AAS, CVT, VTS (Dermatology)
Carol graduated from Columbus Technical College in 1982. After 4 years in private practice, she worked at The Ohio State University Veterinary Teaching Hospital for over 6 years. It was there that her interest in dermatology developed. A move to Minnesota with her husband led her to working at a private veterinary dermatology practice for more than 23 years. Carol is currently working part time in a mixed small animal/exotic medicine practice and is assistant teaching at a local technical college. She has chaired roundtable discussions at the North American Veterinary Dermatology Forum, is published in the Derm Dialogue, and has authored journal articles. She is the treasurer and 1 of 8 charter members of the Academy of Dermatology Veterinary Technicians (ADVT). Carol is a mother of 2 and has a German shepherd and Maltese poodle mix. In her spare time, she loves to sing, travel, and camp with family and friends.Read Articles Written by Carol George
AAS, CVT, VTS (Dermatology)
Sandra graduated in 1999 from Parkland College’s veterinary technology program in Champaign, Illinois, and began work at the University of Illinois Veterinary Diagnostic Laboratory. In 2001, she joined the dermatology and otology service at the University of Illinois Veterinary Teaching Hospital and remained until her retirement in 2021. Her professional interests include mycology, skin cytology, and video otoscopy. She has written a book chapter on dermatophytosis for veterinary nurses/technicians, chaired roundtable discussions at the North American Veterinary Dermatology Forum, written journal articles, and given several lectures. She is 1 of 8 charter members of the ADVT. Sandra is also an Air Force veteran and enjoys traveling in her RV, fishing with her family, creating mosaics, and spending time with her English mastiff and 2 cats.Read Articles Written by Sandra Grable
AAS, CVT, VTS (Dermatology)
Kim graduated from the University of Minnesota Waseca Technical College. After working in a few private practices, she joined the University of Minnesota Veterinary Medical Center and found her career passion in dermatology. Although she has recently retired, Kim is still active in her state association, the Minnesota Association of Veterinary Technicians, and is a charter member of the ADVT. She was the ADVT’s first president and is currently serving as secretary and Exam Committee Chair. Kim has lectured both nationally and internationally, authored journal articles, and served as co-editor of the Small Animal Dermatology for Technicians and Nurses book.Read Articles Written by Kim Horne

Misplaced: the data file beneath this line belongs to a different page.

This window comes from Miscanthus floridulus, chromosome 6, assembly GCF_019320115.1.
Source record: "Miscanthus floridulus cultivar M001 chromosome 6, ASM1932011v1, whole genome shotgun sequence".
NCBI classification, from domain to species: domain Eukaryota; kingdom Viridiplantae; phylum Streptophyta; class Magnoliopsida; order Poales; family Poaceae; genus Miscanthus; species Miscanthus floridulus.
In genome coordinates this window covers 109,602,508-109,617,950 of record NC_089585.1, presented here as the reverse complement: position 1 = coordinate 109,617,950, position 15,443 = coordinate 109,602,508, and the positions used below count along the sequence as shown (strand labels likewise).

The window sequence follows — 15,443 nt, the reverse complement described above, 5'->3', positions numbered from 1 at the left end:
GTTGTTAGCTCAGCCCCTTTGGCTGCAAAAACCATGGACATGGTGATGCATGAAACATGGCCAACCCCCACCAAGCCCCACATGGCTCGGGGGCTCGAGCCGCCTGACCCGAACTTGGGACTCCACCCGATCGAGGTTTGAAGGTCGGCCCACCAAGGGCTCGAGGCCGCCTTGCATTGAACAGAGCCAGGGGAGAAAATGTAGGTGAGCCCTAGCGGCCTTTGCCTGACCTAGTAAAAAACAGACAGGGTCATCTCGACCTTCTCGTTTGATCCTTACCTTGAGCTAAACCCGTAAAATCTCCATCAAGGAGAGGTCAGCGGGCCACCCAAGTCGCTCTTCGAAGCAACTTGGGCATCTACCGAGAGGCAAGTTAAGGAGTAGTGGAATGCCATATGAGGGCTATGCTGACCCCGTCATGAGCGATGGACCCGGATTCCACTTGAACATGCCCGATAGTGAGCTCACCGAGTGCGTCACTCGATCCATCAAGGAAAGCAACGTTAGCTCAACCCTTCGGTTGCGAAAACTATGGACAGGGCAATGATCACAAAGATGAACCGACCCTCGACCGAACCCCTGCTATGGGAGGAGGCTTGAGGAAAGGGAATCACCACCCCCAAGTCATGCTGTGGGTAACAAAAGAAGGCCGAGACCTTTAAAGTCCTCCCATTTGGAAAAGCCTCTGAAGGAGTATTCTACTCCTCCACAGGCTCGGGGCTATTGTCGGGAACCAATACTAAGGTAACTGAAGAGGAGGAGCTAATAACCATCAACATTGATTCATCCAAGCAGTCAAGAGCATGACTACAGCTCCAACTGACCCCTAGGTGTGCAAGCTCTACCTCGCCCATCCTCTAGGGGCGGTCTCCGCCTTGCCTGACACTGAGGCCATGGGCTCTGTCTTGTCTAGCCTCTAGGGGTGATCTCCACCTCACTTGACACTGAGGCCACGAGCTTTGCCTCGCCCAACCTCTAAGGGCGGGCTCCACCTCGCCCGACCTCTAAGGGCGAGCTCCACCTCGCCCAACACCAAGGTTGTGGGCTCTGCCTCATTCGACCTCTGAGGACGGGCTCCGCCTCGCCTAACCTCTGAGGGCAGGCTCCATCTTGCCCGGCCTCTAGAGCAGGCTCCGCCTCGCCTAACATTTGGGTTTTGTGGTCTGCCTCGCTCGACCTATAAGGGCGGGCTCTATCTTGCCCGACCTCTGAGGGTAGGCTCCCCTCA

The mission of the Academy of Dermatology Veterinary Technicians (ADVT) is to promote excellence in the discipline of veterinary dermatology by demonstrating an advanced proficiency of dermatologic procedures, working with the veterinary team and client to advocate superior patient care, and providing cutting-edge continuing education.
Dermatology conditions are common in small animal patients. Our goal was to not only include veterinary nurses/technicians working in veterinary dermatology specialty practices and universities but also provide a veterinary technician specialist (VTS) opportunity for those working in private practice. The academy aims to enhance the skills and knowledge of veterinary nurses/technicians and promote them as integral members of the veterinary dermatology team.
History of the ADVT
The history of the ADVT began many years ago after NAVTA announced the formation of the Committee on Veterinary Technician Specialties (CVTS) in the July 1994 edition of the Veterinary Technician journal. The first step mentioned in the process was to identify others with the same interest in a specialized discipline. An inquiry to the NAVTA executive director via postal mail (yes, this was prior to websites and email) was sent to determine if any groups were working on a dermatology specialty.
Once given the go-ahead to proceed, our founding group began the tedious process of developing the proposed academy infrastructure (i.e., creating bylaws, a constitution, committees, a website, and a listserv). It took us quite a few years to have enough credentialed veterinary technicians that shared the same passion for dermatology while also meeting the requirements to serve on the organizing committee. Eventually, we found qualified veterinary technicians at the North American Veterinary Dermatology Forum (NAVDF) continuing education events and had sufficient numbers that met the criteria for an organizing committee. The authors are among the 8 organizing committee members who helped develop a petition to submit to the CVTS. After receiving support from the American College of Veterinary Dermatologists, we submitted our petition to the NAVTA CVTS and received provisional recognition in 2015 and became the 12th recognized specialty. The organizing committee members earned the ADVT VTS Charter Member designation when they took the first VTS examination administered in 2017.